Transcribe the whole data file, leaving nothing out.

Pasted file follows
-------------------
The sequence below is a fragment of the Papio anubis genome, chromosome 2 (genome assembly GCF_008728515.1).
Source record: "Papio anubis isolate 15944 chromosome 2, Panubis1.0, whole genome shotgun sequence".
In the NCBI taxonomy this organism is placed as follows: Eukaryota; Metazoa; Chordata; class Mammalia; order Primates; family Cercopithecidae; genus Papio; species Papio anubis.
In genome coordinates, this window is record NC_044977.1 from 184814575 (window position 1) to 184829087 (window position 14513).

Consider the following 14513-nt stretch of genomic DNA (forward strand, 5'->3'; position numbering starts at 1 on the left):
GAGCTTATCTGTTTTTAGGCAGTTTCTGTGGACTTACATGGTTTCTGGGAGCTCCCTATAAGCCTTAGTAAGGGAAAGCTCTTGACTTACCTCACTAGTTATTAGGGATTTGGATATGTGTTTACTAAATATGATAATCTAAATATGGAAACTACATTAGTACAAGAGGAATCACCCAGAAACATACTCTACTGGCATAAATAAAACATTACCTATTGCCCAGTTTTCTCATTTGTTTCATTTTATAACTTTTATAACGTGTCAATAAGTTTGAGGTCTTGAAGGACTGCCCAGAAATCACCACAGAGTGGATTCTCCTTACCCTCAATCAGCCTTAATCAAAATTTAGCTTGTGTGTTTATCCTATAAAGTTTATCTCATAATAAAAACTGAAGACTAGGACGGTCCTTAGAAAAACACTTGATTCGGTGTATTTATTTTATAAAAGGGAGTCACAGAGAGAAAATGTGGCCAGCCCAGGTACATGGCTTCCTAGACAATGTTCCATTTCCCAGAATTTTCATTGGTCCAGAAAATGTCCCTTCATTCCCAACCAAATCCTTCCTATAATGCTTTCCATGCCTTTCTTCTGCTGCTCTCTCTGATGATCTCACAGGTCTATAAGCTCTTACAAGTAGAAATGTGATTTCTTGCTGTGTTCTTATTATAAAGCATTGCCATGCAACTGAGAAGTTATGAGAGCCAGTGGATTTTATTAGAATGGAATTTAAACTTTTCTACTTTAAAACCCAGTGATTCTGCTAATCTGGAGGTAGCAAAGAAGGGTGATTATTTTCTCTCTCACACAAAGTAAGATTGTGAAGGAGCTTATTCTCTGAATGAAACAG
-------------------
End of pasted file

The sequence below is a fragment of the Papio anubis genome, chromosome 2 (genome assembly GCF_008728515.1).
Source record: "Papio anubis isolate 15944 chromosome 2, Panubis1.0, whole genome shotgun sequence".
In the NCBI taxonomy this organism is placed as follows: Eukaryota; Metazoa; Chordata; class Mammalia; order Primates; family Cercopithecidae; genus Papio; species Papio anubis.
In genome coordinates, this window is record NC_044977.1 from 184814575 (window position 1) to 184829087 (window position 14513).

Consider the following 14513-nt stretch of genomic DNA (forward strand, 5'->3'; position numbering starts at 1 on the left):
GAGCTTATCTGTTTTTAGGCAGTTTCTGTGGACTTACATGGTTTCTGGGAGCTCCCTATAAGCCTTAGTAAGGGAAAGCTCTTGACTTACCTCACTAGTTATTAGGGATTTGGATATGTGTTTACTAAATATGATAATCTAAATATGGAAACTACATTAGTACAAGAGGAATCACCCAGAAACATACTCTACTGGCATAAATAAAACATTACCTATTGCCCAGTTTTCTCATTTGTTTCATTTTATAACTTTTATAACGTGTCAATAAGTTTGAGGTCTTGAAGGACTGCCCAGAAATCACCACAGAGTGGATTCTCCTTACCCTCAATCAGCCTTAATCAAAATTTAGCTTGTGTGTTTATCCTATAAAGTTTATCTCATAATAAAAACTGAAGACTAGGACGGTCCTTAGAAAAACACTTGATTCGGTGTATTTATTTTATAAAAGGGAGTCACAGAGAGAAAATGTGGCCAGCCCAGGTACATGGCTTCCTAGACAATGTTCCATTTCCCAGAATTTTCATTGGTCCAGAAAATGTCCCTTCATTCCCAACCAAATCCTTCCTATAATGCTTTCCATGCCTTTCTTCTGCTGCTCTCTCTGATGATCTCACAGGTCTATAAGCTCTTACAAGTAGAAATGTGATTTCTTGCTGTGTTCTTATTATAAAGCATTGCCATGCAACTGAGAAGTTATGAGAGCCAGTGGATTTTATTAGAATGGAATTTAAACTTTTCTACTTTAAAACCCAGTGATTCTGCTAATCTGGAGGTAGCAAAGAAGGGTGATTATTTTCTCTCTCACACAAAGTAAGATTGTGAAGGAGCTTATTCTCTGAATGAAACAG